Where is unionism’s plan to destroy the Northern Ireland protocol?

DUP and UUP’s choice of leader crucial not just for the parties but for the union

Well, here we are, barely a month away from the centenary of the first sitting of the Northern Ireland parliament, and the main unionist parties are selecting new leaders. Arlene Foster’s removal as Democratic Unionist Party leader was a spectacularly speedy and brutal defenestration. The Ulster Unionist Party doesn’t do brutal, so it allowed Steve Aiken to write a note before leaving the tent and entering the wilderness.

Both parties – especially their MLAs – are worried for their seats in an election, which is pencilled in for spring 2022, yet may come in just a few months’ time. Bizarrely, both parties are searching for new strategies to prevent the loss of votes to Alliance and the harder-line unionist party TUV. Go on, read that again: both unionist parties are worried about losing votes to Alliance, a self-confessed centrist party that is agnostic on the union.

There isn’t a pro-union party that trusts Boris Johnson as far as they could throw him. This is a man who sent gunboats to Jersey to protect “British” fish, but was content to throw in the towel when a combination of Irish and EU politicians ganged up against him over the location of the post-Brexit UK-EU border. So he just plonked one in the Irish Sea and told unionist fish not to worry about it.

And what about the Northern Ireland protocol? Johnson has just seen his support and seats grow in local elections across England, as the remnants of “new” English nationalism abandon the smaller Brexit parties and return to his Conservative Party. How likely is it that he will pick a fight with the EU on the issue when his base doesn’t give a stuff about Northern Ireland or NI unionism?


Does any unionist party have a strategy for resolving the protocol crisis? Or, putting that another way, does any unionist party have a cast-iron plan that can guarantee the binning of the protocol? If so, I haven’t heard it. Bringing down the Northern Ireland Assembly has been suggested, but it’s hard to see what that achieves other than the prospect of direct rule by the very government that delivered the protocol in the first place.

Halfway through Northern Ireland's centenary year, we have the two main unionist parties in forms of crisis

The Loyalist Communities Council (LCC) sent a letter to Johnson a few weeks ago, withdrawing support for the Belfast Agreement until the protocol was removed. They’re still waiting. A judicial review about the legality of the protocol is due to be heard in the high court in the next 10 days or so, but the background mood is very muted. Last Friday a group of unionists who signed the Belfast Agreement in 1998 wrote to the British and Irish governments and the European Commission to say the protocol “imperilled” the peace process.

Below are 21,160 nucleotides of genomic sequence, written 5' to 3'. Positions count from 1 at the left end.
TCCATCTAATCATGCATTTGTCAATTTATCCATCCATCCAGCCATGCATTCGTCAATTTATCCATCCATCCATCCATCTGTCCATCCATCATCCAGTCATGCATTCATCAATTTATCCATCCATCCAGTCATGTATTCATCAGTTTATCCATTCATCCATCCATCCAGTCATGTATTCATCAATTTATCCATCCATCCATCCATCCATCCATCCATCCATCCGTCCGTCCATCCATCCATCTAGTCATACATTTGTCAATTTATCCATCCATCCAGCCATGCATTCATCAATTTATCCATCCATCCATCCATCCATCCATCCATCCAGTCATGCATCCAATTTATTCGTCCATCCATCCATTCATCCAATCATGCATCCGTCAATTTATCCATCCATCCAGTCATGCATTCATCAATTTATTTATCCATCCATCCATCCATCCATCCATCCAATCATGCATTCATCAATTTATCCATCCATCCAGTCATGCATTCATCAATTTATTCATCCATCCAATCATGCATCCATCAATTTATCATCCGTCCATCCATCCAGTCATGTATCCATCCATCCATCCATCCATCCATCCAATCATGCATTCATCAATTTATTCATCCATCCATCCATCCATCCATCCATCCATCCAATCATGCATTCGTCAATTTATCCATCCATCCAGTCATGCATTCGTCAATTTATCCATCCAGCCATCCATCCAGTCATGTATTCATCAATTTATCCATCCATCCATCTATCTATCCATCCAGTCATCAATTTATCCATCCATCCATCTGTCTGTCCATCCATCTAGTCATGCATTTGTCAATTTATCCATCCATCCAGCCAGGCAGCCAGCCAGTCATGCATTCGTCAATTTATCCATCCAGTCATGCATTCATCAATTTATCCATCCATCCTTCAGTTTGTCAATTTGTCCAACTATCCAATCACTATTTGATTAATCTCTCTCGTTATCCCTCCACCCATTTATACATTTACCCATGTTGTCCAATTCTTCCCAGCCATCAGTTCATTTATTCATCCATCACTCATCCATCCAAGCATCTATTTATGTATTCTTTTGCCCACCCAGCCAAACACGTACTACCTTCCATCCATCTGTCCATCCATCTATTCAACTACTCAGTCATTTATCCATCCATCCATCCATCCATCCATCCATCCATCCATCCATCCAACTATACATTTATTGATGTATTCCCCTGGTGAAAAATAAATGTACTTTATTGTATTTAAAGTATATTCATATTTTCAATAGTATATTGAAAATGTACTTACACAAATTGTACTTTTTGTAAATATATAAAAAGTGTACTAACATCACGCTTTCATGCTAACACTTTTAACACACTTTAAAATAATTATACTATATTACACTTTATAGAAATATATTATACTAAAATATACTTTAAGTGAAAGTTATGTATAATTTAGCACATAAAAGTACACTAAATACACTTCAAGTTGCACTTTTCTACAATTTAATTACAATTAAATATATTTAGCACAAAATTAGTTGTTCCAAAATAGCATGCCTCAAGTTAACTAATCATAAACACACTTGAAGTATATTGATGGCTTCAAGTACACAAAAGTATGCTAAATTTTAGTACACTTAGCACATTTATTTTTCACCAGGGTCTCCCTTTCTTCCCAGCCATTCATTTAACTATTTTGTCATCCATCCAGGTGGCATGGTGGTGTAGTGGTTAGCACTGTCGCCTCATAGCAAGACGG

Demonstrations are being organised by loyalists, complete with placards quoting Thomas Paine: “Some people can be reasoned into sense, and others must be shocked into it”; “I prefer peace. But if trouble must come, let it come in my time, so that my children can live in peace”. Great quotes from a great political theorist: ironically, his best-known pamphlets, Common Sense and The American Crisis, formed the intellectual bedrock of the campaign to free America from British rule.

Halfway through Northern Ireland’s centenary year, we have the two main unionist parties in forms of crisis; a complete absence of trust in the prime minister; key unionist/loyalist players at the time the Belfast Agreement was negotiated either withdrawing support for the agreement, taking legal action to protect it or writing to Johnson to ditch the protocol; and a younger generation of loyalism keen to see the entire post-1998 political process dumped.

This time the DUP's existential moment coincides with an existential moment for the union

Yet what is missing in the melee is any sign of what happens if the leadership changes, the judicial review, the letters and the protests fail to produce a change of heart from Johnson. At the moment all of unionism is insisting that the protocol must go, but what happens if Johnson decides he won’t push for that? What happens if he treats unionism to his usual arm-waving, mostly incoherent flapdoodle and swears blindly he is committed to unionism and the union?

How far will unionism go to destroy the protocol? How great a fight is it willing to pick with Westminster and the government? Is there, in fact, an agreed line that will not be crossed by the unionist parties?

The questions are worth asking because it is not the first time unionism has found itself at loggerheads with the UK government; but it is, I think, the first time that the consequences of a misstep or miscalculation could be constitutionally catastrophic for unionism here.

In 2004 the UUP was at an existential moment, the consequence of which was the flight of votes and seats to the DUP. This time the DUP’s existential moment coincides with an existential moment for the union. For both parties, choosing the wrong leaders, with the wrong strategies (overly influenced by the TUV, Orange Order, LCC and younger loyalism) could mean ruination for their parties, for unionism and maybe even for the union itself.

Alex Kane is a commentator based in Belfast. He was formerly director of communications for the Ulster Unionist Party